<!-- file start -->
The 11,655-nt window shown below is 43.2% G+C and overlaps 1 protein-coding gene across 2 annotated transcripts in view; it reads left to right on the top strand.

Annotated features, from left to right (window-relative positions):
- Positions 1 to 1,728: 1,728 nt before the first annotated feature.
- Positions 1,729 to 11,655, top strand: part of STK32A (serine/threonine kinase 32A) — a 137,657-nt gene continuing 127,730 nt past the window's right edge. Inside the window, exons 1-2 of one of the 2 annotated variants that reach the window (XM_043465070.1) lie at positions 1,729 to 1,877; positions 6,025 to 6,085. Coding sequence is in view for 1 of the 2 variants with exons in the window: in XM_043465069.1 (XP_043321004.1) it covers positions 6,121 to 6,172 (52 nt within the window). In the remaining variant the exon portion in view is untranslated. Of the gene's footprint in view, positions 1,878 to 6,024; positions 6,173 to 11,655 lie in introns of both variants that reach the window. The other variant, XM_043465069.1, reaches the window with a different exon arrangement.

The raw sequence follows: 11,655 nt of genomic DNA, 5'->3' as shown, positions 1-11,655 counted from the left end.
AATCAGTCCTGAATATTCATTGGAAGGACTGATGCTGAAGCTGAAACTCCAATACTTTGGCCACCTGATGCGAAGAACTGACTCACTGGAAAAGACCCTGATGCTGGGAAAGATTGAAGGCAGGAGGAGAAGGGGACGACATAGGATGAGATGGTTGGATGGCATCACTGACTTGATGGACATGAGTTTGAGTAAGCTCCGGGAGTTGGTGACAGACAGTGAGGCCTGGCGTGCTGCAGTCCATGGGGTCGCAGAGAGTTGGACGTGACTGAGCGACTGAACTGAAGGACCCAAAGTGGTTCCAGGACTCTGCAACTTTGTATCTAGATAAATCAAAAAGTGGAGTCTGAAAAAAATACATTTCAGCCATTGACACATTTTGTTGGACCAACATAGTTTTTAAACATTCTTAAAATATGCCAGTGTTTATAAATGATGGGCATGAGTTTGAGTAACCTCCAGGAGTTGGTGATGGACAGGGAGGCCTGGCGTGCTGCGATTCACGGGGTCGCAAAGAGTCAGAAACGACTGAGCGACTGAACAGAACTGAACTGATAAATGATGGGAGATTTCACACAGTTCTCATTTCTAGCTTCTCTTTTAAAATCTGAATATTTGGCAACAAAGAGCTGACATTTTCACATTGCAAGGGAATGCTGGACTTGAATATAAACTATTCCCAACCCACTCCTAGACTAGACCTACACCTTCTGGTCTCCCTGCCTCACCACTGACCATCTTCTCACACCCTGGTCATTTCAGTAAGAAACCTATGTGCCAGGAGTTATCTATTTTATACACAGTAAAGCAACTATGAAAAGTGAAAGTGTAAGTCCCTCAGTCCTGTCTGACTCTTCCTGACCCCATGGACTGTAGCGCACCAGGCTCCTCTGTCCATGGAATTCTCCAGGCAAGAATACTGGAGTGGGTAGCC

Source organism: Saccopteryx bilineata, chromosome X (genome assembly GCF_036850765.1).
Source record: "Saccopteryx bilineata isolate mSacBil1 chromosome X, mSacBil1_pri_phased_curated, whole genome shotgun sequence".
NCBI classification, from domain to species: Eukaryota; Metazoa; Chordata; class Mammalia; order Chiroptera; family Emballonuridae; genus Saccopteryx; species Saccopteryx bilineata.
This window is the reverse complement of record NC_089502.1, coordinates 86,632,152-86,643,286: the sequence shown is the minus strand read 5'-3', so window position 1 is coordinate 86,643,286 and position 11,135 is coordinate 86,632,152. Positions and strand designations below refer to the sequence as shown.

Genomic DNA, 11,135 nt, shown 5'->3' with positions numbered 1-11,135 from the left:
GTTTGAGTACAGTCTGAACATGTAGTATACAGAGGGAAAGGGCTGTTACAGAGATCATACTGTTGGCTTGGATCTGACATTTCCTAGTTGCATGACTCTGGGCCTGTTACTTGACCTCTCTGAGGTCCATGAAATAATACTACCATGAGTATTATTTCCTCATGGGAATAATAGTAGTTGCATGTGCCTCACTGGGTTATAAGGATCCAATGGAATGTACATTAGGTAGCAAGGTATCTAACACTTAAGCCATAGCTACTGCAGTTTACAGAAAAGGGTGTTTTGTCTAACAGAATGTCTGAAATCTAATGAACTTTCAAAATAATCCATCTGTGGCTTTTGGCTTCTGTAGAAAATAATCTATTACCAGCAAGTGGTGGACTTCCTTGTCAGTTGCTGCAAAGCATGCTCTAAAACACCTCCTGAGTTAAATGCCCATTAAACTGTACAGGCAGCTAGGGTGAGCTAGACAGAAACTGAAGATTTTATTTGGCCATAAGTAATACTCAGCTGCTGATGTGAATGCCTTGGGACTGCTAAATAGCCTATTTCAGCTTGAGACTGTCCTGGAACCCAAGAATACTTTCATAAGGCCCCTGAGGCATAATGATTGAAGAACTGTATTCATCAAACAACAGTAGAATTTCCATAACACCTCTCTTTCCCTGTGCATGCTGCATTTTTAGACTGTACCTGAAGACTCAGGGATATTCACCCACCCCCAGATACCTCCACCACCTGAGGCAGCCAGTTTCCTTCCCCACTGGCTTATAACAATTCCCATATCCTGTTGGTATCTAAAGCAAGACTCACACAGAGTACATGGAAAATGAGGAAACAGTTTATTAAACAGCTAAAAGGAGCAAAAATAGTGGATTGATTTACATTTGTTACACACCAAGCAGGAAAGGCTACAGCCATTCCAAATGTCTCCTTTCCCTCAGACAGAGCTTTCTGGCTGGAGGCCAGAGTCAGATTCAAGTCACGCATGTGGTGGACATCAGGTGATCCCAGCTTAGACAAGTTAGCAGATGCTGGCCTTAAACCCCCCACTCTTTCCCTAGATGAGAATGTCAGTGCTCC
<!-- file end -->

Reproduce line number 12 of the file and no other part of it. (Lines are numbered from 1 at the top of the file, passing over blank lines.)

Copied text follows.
GTTTGAGTACAGTCTGAACATGTAGTATACAGAGGGAAAGGGCTGTTACAGAGATCATACTGTTGGCTTGGATCTGACATTTCCTAGTTGCATGACTCTGGGCCTGTTACTTGACCTCTCTGAGGTCCATGAAATAATACTACCATGAGTATTATTTCCTCATGGGAATAATAGTAGTTGCATGTGCCTCACTGGGTTATAAGGATCCAATGGAATGTACATTAGGTAGCAAGGTATCTAACACTTAAGCCATAGCTACTGCAGTTTACAGAAAAGGGTGTTTTGTCTAACAGAATGTCTGAAATCTAATGAACTTTCAAAATAATCCATCTGTGGCTTTTGGCTTCTGTAGAAAATAATCTATTACCAGCAAGTGGTGGACTTCCTTGTCAGTTGCTGCAAAGCATGCTCTAAAACACCTCCTGAGTTAAATGCCCATTAAACTGTACAGGCAGCTAGGGTGAGCTAGACAGAAACTGAAGATTTTATTTGGCCATAAGTAATACTCAGCTGCTGATGTGAATGCCTTGGGACTGCTAAATAGCCTATTTCAGCTTGAGACTGTCCTGGAACCCAAGAATACTTTCATAAGGCCCCTGAGGCATAATGATTGAAGAACTGTATTCATCAAACAACAGTAGAATTTCCATAACACCTCTCTTTCCCTGTGCATGCTGCATTTTTAGACTGTACCTGAAGACTCAGGGATATTCACCCACCCCCAGATACCTCCACCACCTGAGGCAGCCAGTTTCCTTCCCCACTGGCTTATAACAATTCCCATATCCTGTTGGTATCTAAAGCAAGACTCACACAGAGTACATGGAAAATGAGGAAACAGTTTATTAAACAGCTAAAAGGAGCAAAAATAGTGGATTGATTTACATTTGTTACACACCAAGCAGGAAAGGCTACAGCCATTCCAAATGTCTCCTTTCCCTCAGACAGAGCTTTCTGGCTGGAGGCCAGAGTCAGATTCAAGTCACGCATGTGGTGGACATCAGGTGATCCCAGCTTAGACAAGTTAGCAGATGCTGGCCTTAAACCCCCCACTCTTTCCCTAGATGAGAATGTCAGTGCTCC